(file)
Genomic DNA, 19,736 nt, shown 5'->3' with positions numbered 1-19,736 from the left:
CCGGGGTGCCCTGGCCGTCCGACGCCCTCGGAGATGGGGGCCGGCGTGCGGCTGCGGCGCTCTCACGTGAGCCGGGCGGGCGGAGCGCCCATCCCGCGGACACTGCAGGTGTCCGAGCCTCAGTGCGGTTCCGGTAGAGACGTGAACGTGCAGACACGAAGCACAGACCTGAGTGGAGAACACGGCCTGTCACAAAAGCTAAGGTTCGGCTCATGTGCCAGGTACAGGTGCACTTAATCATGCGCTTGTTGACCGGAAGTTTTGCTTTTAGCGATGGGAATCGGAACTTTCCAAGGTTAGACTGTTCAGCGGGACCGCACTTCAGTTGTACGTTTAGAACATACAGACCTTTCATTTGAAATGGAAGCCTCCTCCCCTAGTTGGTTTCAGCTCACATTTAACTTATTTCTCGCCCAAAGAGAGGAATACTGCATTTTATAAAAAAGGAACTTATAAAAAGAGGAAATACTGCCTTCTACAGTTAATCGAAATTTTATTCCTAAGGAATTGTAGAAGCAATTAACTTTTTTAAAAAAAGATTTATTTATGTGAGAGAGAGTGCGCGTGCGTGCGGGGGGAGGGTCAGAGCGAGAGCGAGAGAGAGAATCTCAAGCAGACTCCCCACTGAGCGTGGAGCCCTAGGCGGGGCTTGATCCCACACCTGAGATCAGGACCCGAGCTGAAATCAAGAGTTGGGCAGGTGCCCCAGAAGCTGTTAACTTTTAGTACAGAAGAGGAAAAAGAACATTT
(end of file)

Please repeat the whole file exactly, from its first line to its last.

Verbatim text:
Genomic DNA, 19,736 nt, shown 5'->3' with positions numbered 1-19,736 from the left:
CCGGGGTGCCCTGGCCGTCCGACGCCCTCGGAGATGGGGGCCGGCGTGCGGCTGCGGCGCTCTCACGTGAGCCGGGCGGGCGGAGCGCCCATCCCGCGGACACTGCAGGTGTCCGAGCCTCAGTGCGGTTCCGGTAGAGACGTGAACGTGCAGACACGAAGCACAGACCTGAGTGGAGAACACGGCCTGTCACAAAAGCTAAGGTTCGGCTCATGTGCCAGGTACAGGTGCACTTAATCATGCGCTTGTTGACCGGAAGTTTTGCTTTTAGCGATGGGAATCGGAACTTTCCAAGGTTAGACTGTTCAGCGGGACCGCACTTCAGTTGTACGTTTAGAACATACAGACCTTTCATTTGAAATGGAAGCCTCCTCCCCTAGTTGGTTTCAGCTCACATTTAACTTATTTCTCGCCCAAAGAGAGGAATACTGCATTTTATAAAAAAGGAACTTATAAAAAGAGGAAATACTGCCTTCTACAGTTAATCGAAATTTTATTCCTAAGGAATTGTAGAAGCAATTAACTTTTTTAAAAAAAGATTTATTTATGTGAGAGAGAGTGCGCGTGCGTGCGGGGGGAGGGTCAGAGCGAGAGCGAGAGAGAGAATCTCAAGCAGACTCCCCACTGAGCGTGGAGCCCTAGGCGGGGCTTGATCCCACACCTGAGATCAGGACCCGAGCTGAAATCAAGAGTTGGGCAGGTGCCCCAGAAGCTGTTAACTTTTAGTACAGAAGAGGAAAAAGAACATTT